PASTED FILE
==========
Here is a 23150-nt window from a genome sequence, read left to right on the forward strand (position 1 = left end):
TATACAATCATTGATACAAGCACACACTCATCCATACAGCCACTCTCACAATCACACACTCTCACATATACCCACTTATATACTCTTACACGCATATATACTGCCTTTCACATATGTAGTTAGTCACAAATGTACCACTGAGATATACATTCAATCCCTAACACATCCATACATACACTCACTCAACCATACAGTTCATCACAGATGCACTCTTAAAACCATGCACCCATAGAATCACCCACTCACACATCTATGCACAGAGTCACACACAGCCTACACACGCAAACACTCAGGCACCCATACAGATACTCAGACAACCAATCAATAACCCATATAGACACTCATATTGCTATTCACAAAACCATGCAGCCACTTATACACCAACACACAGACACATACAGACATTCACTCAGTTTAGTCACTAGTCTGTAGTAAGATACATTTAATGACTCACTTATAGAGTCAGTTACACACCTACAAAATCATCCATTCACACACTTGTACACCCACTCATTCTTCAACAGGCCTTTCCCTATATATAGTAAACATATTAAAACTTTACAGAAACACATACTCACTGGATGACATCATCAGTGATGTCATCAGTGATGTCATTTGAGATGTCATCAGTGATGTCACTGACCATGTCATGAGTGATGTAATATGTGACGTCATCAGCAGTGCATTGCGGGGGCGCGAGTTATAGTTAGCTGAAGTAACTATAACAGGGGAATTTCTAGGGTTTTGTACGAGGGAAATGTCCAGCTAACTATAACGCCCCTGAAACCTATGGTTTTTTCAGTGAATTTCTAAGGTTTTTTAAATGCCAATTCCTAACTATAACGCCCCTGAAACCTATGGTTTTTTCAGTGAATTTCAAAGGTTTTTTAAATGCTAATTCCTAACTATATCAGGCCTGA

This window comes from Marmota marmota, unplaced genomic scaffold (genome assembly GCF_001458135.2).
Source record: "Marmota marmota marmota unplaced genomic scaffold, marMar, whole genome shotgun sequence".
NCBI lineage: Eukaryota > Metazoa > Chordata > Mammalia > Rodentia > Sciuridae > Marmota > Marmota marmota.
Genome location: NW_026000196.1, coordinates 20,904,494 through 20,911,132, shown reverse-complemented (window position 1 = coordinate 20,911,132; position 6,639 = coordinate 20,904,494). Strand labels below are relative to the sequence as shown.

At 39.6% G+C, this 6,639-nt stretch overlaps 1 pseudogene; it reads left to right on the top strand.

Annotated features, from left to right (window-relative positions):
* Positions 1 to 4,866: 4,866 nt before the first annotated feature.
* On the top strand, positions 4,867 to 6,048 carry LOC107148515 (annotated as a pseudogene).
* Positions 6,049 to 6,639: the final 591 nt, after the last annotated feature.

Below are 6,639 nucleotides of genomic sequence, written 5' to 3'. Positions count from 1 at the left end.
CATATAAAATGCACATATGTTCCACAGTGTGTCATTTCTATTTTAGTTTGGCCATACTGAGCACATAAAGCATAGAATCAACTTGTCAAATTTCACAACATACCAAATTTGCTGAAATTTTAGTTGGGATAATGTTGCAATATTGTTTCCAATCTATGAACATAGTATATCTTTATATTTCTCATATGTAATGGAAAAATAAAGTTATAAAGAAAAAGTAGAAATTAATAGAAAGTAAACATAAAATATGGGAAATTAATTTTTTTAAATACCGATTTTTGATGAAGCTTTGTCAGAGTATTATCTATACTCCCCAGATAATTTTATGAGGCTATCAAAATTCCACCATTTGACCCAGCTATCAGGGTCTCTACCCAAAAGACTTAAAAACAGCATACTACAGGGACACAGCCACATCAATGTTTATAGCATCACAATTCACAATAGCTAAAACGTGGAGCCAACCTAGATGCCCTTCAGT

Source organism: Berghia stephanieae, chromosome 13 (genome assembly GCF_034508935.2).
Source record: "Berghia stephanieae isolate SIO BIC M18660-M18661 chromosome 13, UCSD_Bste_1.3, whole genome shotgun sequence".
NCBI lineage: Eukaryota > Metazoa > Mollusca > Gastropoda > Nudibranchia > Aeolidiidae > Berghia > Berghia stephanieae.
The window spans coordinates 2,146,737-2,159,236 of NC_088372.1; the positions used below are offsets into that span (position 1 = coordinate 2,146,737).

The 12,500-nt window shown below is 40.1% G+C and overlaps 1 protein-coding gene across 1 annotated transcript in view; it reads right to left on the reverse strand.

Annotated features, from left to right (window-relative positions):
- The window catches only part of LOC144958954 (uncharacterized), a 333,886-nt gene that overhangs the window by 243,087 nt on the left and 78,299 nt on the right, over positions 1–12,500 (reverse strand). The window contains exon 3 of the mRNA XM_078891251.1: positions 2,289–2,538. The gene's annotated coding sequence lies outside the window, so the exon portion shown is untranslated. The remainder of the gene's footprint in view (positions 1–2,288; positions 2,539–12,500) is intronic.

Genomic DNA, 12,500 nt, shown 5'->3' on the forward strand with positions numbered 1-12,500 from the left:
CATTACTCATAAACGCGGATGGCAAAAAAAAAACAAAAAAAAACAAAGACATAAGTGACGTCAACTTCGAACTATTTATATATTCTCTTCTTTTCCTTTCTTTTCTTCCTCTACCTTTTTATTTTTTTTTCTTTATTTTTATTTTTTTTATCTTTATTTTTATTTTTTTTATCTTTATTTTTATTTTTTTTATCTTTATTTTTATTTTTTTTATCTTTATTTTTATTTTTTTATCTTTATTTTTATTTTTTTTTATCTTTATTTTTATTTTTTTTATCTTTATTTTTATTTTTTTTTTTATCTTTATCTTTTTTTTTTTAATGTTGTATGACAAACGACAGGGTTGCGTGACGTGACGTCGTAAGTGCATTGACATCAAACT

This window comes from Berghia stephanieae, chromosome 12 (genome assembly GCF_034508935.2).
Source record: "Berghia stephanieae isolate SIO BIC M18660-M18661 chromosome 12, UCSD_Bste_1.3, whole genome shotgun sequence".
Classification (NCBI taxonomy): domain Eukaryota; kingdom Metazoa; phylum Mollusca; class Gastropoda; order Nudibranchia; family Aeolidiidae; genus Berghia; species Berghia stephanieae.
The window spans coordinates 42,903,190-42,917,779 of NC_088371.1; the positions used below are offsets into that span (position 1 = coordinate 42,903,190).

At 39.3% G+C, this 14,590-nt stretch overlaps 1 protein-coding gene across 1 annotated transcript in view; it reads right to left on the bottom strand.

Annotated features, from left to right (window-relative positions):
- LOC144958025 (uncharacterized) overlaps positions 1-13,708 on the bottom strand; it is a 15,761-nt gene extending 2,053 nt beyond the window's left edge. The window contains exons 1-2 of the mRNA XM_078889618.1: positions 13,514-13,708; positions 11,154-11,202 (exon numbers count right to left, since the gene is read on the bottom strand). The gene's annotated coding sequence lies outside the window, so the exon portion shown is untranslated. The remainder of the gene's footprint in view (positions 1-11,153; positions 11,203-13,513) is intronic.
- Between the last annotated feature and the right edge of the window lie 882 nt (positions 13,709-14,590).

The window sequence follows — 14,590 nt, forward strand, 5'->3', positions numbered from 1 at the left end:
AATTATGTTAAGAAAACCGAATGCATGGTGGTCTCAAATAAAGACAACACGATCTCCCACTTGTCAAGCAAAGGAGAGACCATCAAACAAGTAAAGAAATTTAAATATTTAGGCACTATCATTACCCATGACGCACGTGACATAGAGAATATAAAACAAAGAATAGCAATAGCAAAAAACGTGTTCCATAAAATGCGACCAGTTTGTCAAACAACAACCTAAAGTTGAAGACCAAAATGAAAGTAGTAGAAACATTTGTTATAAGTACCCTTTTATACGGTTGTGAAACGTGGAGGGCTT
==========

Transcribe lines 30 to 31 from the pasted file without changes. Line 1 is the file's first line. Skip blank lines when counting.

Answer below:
- Between the last annotated feature and the right edge of the window lie 882 nt (positions 13,709-14,590).

The window sequence follows — 14,590 nt, forward strand, 5'->3', positions numbered from 1 at the left end: